We were given two hours on our own to eat lunch and then meet up again in front of the  Astronomical Clock. Finding a place to eat was kind of hard, but everyone had a menu in English outside the restaurant. We chose a quaint place that looked like it only sat 10 people. Ms Jones panicked slightly when she realised how empty the restaurant was. For the longest time, it was just the two of us and five empty tables with a curtain in the doorway to the kitchen. I ordered potato soup (my safe food), and we got three different kinds of butter with our bread.  Regular, some kind of orange butter, and what I believe to be butter with garlic in it. After trying them all (because my father would have had a cow if I didn't), I decided they were all very good but that the best was the garlic.

Restrooms are a bit different here in Europe than back home. At the restaurant the restroom  was a room with two stalls (one mens, one womens) but with floor to ceiling doors, and a sink inbetween the doors. Also there are no levers to flush the toilet. Instead there is one large button that you press that flushes the toilet. From the few restrooms I've been in, what we have in the states --called stalls-- the doors don't fit like doors to a room, as oppose to here, where you have mini rooms inside every restroom. (I feel like that previous statement I just wrote doesn't make any sense. So if you don't understand, don't worry. It's not you.)

Shopping for gifts was a bit hard, as everyone seemed to have the same thing. One store had some postcards and some cute things made out of wood, and as I was anxious to get spend all my krona so I wouldn't bring any home, I bought a lot! Next to the Astronomical Clock was an Easter Market, where they sold something called a Trdelnik ('traditional Czech sweets... 'Trdelnik', a hot sugary coated pastry'). Someone in our group recommended that I try the 'roll thing', so I while we were in the Easter Market I got one. Unlike most sweets, it wasn't overly sweet. It wasn't rich, more like a doughnut, but the sugar coating wasn't like a doughnut's coating, not overly rich, but sweet enough to be a dessert. Also in the market were some water colors of the city which were 550 krona a piece. I had 600, so I got a 50 (cents?) piece back and I'll probably hang on to that for awhile, as we're only going to be in the Czech for a little bit longer, and what am I going to buy with 50 krona?

Ms Jones wanted me to get a picture of the John Hus statue in the market square. They had some sort of stairway overlooking the square, so I got a really, really great picture of John Hus with the building's behind him and the stalls with ribbons tied to the roofs.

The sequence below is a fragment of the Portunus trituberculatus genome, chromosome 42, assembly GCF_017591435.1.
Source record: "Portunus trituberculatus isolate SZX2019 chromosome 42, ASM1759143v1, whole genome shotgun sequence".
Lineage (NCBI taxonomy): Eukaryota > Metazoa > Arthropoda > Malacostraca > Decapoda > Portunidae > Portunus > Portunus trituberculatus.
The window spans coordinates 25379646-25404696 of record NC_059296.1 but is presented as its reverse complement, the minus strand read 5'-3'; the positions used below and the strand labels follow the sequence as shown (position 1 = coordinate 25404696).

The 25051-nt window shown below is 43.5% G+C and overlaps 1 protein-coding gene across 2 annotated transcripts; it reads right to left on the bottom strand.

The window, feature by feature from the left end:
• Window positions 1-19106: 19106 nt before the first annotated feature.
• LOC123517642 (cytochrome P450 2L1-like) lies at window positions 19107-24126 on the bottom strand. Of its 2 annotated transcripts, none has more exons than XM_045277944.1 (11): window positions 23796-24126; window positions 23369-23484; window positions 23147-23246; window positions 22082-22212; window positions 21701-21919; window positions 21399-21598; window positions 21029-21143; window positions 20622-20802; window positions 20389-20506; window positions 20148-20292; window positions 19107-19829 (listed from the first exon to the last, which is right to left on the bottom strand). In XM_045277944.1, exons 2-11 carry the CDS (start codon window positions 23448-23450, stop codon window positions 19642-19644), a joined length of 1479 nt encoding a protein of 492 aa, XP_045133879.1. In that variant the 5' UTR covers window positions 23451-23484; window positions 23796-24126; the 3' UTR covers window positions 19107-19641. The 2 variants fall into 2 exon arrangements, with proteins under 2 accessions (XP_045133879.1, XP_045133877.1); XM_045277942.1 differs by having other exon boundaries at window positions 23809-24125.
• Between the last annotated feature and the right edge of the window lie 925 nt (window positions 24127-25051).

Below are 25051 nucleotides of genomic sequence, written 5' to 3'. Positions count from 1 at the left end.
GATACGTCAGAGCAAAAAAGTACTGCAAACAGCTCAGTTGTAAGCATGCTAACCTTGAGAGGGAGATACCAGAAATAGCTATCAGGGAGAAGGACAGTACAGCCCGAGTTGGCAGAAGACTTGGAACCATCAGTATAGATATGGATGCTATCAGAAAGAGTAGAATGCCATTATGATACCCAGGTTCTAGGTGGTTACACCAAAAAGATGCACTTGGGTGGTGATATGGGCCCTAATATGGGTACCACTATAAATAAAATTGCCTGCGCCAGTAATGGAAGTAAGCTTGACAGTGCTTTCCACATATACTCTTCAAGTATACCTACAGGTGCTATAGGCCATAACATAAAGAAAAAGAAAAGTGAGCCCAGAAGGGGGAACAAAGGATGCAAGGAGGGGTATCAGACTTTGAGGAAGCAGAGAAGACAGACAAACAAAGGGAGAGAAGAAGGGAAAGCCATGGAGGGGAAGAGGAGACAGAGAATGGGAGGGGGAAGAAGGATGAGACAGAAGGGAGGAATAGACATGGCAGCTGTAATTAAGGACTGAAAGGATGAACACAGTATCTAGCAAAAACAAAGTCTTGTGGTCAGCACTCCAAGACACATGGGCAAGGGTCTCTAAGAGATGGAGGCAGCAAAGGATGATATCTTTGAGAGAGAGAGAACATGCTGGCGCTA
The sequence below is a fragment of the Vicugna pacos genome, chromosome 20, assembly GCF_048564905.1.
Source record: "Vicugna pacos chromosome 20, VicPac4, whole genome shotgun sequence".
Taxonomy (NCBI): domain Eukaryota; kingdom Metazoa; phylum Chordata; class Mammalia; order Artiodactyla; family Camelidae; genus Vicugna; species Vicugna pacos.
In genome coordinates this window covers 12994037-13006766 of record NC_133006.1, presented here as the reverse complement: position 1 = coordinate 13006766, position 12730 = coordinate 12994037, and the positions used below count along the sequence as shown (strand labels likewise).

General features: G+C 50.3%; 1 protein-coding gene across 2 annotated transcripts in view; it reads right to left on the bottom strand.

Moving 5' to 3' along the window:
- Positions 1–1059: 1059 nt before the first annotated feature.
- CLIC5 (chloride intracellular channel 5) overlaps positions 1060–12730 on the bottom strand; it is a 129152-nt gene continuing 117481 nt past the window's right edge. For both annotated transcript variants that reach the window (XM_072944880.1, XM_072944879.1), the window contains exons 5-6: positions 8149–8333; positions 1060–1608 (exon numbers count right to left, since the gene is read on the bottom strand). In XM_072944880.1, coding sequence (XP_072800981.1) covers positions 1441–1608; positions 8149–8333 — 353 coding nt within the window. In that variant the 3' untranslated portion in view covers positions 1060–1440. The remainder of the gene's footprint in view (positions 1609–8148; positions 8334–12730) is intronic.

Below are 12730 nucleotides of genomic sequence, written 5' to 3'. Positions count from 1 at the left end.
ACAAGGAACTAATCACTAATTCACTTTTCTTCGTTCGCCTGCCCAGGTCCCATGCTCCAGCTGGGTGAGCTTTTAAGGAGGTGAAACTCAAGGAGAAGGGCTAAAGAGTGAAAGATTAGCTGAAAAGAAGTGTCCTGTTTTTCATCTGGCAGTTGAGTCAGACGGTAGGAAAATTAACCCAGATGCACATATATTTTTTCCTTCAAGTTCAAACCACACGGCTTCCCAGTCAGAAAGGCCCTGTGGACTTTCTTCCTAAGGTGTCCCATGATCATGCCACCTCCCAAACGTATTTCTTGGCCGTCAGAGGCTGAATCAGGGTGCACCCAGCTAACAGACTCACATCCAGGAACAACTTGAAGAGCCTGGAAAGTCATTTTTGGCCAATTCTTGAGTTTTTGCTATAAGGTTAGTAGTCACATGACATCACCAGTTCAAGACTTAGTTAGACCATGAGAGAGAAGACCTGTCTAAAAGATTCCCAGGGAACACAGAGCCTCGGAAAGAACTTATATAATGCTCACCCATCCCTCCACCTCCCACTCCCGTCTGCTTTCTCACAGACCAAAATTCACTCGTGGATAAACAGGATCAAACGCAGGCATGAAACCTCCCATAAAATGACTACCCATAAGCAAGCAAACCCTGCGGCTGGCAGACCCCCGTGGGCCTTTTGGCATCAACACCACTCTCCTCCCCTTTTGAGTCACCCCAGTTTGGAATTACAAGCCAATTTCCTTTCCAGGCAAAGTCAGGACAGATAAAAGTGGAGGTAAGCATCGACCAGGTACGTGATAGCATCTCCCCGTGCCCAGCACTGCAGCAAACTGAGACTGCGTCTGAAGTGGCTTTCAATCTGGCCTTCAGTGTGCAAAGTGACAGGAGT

We met back up with the group and I got a picture of the Astronomical clock up close and personal. I don't know if the picture I got does it justice, but I tried. Walking through more of the Jewish Quarters we saw the theatre where Don Giovanni premiered, a gorgeous opera house, and a couple of other things that I couldn't take pictures of because I didn't have the heart to delete anything else. Our hotel happened to be down the street from the gorgeous opera house, which made our hotel look really ugly compared to what we had just seen.

The buses were late so we couldn't board right away. Ms Jones needed to sit down but all the seats were occupied. Except in the children's area. I don't know if it was because it was a Sunday or because that's what all wealthy little European girls wear, but all the little girls wore dresses except one, and they were adorable.

On the bus I was called to the front to identify my backpack, which I had forgotten about, and then we were on our way to the boat. The scenery was breathtaking, but I got no pictures because of my ridiculous memory card.

Arriving at the ship was nice after a few hours on the bus. No one knows why it took us so long, but our driver had to make a couple of u-turns which flabbergasted us and made us lose faith in his ability to get us to our destination. Our room is small (120' is what it says on the website), and the bathroom is really small. As I am a small person, I have no problem. Others have complained about the size, but I find it quite comfortable.

The first evening on the ship will have to wait for another entry. Not that a lot happened, but I've written enough for now and I need lunch!
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Christie on

I'm enjoying your travelogue heaps and bunches! In reading your description of the restroom and its facilities: I don't know if you are aware that some of the toilets you may encounter will have a "double button" to push. One in the shape of a 3/4 moon and the other that fits in the cutout of the moon. One button would be for #1 (for a mini flush) and the two together would be for a heavier flush (to flush any solids you may have "deposited")!

Dad on

You earthy thing, Christie! TMI.

hobgoblins5 on

OH. Aunt Christie you are a gem! I did not know that and I thought it was odd that there were two buttons when one would have sufficed. And I'm too much like my parents in that regard; I never would have asked! Travel is so educational!

Dad on

What do you mean I wouldn't have asked? "Hey, you over there: What's this extra button for??"

See? That was easy.

Mom on

What, isn't that on Wikipedia?